A simple story from the commoncraft show that “illustrates the forces shaping social media”
I can’t wait to start using Voicethread next Term! I first heard about this tool at the AATE conference in July, and it turns out a few of my colleagues have been using it for awhile…if anyone has links to Voicethread projects they have done with their students I’d love to see them!
My initial thoughts are that I would like to use Voicethread for:
- Year 9 poetry unit – students compose poetry and read it aloud with accompanying images for other students to view. Perhaps also some collaborative poetry writing?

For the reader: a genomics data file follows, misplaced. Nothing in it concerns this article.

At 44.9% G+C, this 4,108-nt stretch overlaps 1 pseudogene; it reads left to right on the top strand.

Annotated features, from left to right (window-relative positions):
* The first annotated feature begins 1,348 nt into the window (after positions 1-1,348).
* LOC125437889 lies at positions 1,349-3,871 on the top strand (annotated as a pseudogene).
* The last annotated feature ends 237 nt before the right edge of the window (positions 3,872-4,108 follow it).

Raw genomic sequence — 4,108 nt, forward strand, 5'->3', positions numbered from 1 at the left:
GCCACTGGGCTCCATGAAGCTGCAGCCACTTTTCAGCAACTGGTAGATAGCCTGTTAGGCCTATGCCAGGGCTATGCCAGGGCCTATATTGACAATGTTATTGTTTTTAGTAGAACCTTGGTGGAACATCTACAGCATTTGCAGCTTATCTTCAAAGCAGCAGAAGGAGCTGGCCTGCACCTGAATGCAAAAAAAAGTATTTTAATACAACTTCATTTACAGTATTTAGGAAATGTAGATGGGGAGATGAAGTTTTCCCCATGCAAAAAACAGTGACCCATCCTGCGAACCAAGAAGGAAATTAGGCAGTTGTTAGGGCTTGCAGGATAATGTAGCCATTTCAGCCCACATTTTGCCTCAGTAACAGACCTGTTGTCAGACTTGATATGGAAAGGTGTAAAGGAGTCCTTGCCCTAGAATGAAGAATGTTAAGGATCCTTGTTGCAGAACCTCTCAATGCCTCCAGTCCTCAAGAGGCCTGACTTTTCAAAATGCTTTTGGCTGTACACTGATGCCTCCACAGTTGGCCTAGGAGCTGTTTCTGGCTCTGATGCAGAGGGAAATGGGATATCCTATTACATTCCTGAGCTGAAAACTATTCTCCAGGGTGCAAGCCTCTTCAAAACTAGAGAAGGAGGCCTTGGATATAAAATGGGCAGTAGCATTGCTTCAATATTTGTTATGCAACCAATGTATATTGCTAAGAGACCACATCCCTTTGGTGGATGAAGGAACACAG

- Debating Training – One week debates. Students can record a real debate. Starts with 1st Affirmative speaker, then following speakers get 24 hours each to respond; runs like a ‘real’ debate.
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- Ebony on 5 reasons why HSC and ATAR scores make the angels cry
- kmcg2375 on Public school educated and proud of it
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DisclaimerThe views expressed at this site are my own and do not necessarily represent those of my employer.